He's home from the Middle East.
Why shouldn't she kiss his lips
with both passion and trepidation?
It's like he's been resurrected.
And she's seen photographs
of dead women in the desert.
Did he try to save them
or were those his bullets in their breasts?
She could be smooching with
a killer of her kind.
It's those damn news reports.
Stare at corpses long enough
and mortality borders on eternal.
Men, women, he would say
they're all the same - their hate is unisex.
He slips into bed beside her.
More kisses. More rotting bodies.
And then a dream to suck
the certainty right out of her -
faces staring up at her from open graves,
mothers and daughters,
busted spokes on the great wheel
of bellies and birth.
And he's always said he wants children.
Is he sincere or is he just out
to make good on a debt?
And what is it like to witness
innocents burned alive?
A cancer eating away at your humanity
or an opportunity to reload?
She kisses him again, come morning,
on the cheek, not on the mouth.
"If you only knew how much
I missed you," he says.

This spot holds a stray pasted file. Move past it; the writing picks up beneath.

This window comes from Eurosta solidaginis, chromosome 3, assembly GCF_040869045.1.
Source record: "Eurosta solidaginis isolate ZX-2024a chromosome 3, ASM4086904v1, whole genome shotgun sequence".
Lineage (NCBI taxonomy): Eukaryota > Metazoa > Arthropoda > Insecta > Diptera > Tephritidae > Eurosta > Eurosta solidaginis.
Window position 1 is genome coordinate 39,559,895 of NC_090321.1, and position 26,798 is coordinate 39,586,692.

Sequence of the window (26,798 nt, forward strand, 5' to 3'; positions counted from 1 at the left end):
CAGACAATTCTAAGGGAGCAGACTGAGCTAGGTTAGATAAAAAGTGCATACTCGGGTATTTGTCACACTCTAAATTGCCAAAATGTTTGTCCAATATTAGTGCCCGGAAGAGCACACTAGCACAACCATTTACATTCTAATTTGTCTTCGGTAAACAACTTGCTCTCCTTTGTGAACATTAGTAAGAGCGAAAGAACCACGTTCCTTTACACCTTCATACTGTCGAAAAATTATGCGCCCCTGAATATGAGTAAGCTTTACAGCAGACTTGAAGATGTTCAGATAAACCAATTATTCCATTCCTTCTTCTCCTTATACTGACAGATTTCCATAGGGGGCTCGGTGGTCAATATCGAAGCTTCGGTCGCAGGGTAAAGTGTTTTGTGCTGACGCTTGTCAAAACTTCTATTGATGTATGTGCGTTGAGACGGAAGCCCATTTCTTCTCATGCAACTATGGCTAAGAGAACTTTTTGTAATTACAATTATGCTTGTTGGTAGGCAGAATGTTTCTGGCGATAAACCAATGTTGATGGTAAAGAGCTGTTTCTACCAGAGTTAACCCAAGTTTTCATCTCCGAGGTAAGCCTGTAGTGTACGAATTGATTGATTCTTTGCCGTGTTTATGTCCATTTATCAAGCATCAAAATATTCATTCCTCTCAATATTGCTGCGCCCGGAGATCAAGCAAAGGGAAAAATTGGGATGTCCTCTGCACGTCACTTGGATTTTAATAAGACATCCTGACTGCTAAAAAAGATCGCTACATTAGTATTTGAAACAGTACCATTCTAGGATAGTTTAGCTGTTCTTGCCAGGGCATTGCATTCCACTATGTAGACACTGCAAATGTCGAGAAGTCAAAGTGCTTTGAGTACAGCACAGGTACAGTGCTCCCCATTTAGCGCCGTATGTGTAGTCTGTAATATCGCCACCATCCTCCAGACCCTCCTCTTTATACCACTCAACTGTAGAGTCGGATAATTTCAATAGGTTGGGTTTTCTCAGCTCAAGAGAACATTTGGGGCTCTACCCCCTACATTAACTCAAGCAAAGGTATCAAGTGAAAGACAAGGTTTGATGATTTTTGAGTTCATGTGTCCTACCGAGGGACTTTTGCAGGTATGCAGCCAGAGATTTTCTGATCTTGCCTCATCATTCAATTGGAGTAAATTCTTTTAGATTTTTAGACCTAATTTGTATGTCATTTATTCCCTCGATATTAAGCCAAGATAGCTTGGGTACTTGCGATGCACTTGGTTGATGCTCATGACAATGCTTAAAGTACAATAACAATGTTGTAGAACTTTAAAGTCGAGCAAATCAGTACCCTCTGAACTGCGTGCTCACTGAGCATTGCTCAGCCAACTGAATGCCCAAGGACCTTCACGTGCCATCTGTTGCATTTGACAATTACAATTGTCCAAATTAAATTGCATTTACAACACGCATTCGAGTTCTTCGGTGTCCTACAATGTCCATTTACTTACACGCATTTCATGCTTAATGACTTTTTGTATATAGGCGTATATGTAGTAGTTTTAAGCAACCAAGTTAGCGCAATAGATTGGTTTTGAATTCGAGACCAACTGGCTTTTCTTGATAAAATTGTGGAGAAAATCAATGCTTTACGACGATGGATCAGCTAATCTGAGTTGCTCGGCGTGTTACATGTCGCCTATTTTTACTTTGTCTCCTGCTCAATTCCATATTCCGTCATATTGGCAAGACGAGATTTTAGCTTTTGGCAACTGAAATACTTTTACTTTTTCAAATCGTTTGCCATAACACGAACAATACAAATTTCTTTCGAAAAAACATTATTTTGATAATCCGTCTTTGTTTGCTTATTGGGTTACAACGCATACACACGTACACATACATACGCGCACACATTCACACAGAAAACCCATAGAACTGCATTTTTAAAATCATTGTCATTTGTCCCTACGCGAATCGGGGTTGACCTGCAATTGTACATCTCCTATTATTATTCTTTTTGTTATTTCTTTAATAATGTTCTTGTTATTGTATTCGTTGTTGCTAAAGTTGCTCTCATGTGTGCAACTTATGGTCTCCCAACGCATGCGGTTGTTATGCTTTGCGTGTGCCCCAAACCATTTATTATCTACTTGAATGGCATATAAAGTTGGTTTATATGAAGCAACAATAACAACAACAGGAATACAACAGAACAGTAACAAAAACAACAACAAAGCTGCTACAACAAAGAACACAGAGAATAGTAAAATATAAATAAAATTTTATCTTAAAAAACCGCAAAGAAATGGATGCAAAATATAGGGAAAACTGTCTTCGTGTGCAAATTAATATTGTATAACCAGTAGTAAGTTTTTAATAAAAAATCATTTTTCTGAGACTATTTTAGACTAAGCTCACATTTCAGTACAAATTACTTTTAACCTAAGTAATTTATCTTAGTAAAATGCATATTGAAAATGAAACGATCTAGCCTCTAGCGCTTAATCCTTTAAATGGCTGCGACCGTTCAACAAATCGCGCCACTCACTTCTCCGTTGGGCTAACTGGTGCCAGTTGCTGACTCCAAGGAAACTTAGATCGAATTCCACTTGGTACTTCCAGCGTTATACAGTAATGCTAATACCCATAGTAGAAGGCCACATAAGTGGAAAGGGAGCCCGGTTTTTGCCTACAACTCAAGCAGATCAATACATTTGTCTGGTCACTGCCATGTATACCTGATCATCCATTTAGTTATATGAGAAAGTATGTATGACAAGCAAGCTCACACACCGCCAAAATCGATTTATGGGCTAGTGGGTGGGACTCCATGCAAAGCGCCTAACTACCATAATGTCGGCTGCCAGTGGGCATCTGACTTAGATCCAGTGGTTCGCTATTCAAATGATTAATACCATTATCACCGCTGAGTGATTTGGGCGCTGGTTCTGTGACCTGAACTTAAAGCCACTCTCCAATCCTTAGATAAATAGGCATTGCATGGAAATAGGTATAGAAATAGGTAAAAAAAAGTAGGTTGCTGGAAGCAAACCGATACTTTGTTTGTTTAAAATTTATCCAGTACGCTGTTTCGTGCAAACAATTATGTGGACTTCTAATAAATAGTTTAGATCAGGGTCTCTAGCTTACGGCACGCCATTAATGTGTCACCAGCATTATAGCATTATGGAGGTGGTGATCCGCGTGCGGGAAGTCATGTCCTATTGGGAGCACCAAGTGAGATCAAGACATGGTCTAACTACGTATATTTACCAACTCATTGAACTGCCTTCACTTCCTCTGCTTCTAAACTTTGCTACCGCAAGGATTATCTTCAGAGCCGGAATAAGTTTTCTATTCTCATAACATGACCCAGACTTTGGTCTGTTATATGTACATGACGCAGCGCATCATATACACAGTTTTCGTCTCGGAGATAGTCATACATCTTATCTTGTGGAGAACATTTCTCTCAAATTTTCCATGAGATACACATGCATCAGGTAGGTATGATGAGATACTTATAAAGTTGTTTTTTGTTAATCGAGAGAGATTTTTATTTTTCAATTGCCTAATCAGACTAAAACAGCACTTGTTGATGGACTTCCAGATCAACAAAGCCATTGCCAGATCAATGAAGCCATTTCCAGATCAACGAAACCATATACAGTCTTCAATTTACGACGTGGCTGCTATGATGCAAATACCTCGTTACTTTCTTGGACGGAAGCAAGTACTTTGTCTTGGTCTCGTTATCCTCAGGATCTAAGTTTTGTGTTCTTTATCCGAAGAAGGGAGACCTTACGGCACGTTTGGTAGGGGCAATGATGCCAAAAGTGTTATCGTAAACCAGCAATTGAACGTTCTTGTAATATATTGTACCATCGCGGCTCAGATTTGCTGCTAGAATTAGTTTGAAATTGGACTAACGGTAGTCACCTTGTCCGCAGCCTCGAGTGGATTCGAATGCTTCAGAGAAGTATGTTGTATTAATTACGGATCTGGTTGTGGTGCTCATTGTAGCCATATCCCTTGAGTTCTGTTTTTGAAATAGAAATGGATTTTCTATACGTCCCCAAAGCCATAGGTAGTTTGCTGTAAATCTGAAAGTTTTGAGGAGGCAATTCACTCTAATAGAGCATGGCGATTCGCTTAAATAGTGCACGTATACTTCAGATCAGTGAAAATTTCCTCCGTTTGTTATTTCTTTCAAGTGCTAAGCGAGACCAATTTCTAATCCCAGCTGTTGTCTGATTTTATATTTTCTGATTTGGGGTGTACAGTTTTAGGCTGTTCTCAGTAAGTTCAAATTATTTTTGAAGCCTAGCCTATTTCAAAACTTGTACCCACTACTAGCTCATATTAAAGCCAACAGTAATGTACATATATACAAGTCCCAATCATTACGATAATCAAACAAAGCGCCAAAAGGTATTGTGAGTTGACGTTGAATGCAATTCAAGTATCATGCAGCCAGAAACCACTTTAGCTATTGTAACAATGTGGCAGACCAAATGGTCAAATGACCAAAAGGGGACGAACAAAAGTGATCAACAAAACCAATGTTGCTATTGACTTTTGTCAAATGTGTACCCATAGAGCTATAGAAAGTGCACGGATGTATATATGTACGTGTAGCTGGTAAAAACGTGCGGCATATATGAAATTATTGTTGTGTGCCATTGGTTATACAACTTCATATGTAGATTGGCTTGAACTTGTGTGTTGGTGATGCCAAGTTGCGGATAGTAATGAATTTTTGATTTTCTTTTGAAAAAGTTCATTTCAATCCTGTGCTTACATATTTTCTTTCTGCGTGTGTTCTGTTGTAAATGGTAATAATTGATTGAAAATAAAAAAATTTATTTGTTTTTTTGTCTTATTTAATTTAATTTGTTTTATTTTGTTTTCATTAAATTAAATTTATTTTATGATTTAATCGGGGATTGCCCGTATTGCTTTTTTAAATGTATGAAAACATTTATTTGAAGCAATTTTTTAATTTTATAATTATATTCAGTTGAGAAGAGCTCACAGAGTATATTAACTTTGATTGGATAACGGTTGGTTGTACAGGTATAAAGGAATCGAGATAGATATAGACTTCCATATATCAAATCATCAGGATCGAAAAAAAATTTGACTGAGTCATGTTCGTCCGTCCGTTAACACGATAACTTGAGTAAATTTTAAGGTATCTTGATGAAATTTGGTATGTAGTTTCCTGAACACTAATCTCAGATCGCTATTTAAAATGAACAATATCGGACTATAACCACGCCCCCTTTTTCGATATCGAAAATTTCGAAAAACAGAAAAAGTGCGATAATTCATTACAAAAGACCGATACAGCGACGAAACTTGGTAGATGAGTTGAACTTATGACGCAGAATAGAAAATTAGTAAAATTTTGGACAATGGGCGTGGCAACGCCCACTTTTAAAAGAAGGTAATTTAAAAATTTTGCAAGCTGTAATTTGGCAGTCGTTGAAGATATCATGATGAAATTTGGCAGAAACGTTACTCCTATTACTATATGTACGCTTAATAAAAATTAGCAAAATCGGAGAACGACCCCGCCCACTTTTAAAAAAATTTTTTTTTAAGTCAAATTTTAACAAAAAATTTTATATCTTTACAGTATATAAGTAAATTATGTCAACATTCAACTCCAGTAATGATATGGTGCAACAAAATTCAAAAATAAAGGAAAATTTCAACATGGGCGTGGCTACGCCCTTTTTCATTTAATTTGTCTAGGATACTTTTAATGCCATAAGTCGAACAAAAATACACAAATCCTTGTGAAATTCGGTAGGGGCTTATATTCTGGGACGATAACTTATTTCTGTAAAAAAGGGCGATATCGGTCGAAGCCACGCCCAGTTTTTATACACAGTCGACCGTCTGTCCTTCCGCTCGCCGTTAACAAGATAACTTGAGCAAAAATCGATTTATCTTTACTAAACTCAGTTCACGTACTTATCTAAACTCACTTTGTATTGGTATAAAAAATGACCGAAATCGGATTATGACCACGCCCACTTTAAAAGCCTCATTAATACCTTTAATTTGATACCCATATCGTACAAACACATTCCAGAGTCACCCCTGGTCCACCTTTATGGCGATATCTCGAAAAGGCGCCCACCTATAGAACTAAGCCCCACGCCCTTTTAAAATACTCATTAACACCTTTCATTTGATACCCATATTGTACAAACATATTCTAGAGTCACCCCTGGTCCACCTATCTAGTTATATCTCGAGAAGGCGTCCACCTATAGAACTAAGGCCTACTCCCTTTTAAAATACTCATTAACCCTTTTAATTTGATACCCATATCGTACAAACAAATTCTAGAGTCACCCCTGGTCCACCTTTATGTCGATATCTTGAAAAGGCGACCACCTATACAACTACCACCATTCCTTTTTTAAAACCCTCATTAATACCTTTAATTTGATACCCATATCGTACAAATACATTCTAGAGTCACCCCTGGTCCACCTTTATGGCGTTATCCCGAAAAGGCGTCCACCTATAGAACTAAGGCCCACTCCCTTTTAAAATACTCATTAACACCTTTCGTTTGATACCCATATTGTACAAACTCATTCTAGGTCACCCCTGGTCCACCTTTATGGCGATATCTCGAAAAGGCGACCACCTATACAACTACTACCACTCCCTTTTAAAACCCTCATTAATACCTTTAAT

But there's no room in her
for one more thing to know.
Daniel someone's son
(cue Morgan Freeman's voice)
photograph in mother's hand
like an oversized lollipop
(the folly of man)
from friendly fire no doubt
off to Iraq
for some goddamn peace and quiet
hot and dangerous
like menstrual rage
an off the cuff lobotomy
soldier at the door
says he's sorry to tell you
your son will not be getting married
retiring to Florida
(except for the last thing)
on its way a casket
a trail of tears
draped in the stars and stripes
no longer giving a shit
about the Third World
he'll be home again
but without all those daddy issues
Daniel childhood gone nothing but memories
the male equivalent
of an asymmetric boob job
A GRANDFATHER'S FINAL WORD ON THE CHURCH
The old man's words to me
were that the church could care less
about who's in need of the most prayers.
whose faith is strongest,
who leads the league in sacrifices.
It's all about benefactors,
money in the bank account,
anything to keep the jackals
away from the parish
and pay for the priest's fancy restaurant meals.
The poor arc suckered by religion, he added.
They give what they can't afford
and then, when they die,
they get a wooden cross
that rots within the year.
And the priest is almost
toppled by his own tongue
in a bid to hasten the ceremony.
But when some rich parishioner
craps out because of a faulty heart,
it's like a scene from
a Cecil B DeMille movie.
And the journey to the cemetery
is more of a parade
than a funeral
The poor even stop what they're doing
to watch it go by.
They'd never do that
if they were in the coffin.
© John Grey
John Grey is an Australian poet, US resident. Recently published in the Homestead Review, Harpur Palate and Columbia Review with work upcoming in the Roanoke Review, the Hawaii Review and North Dakota Quarterly.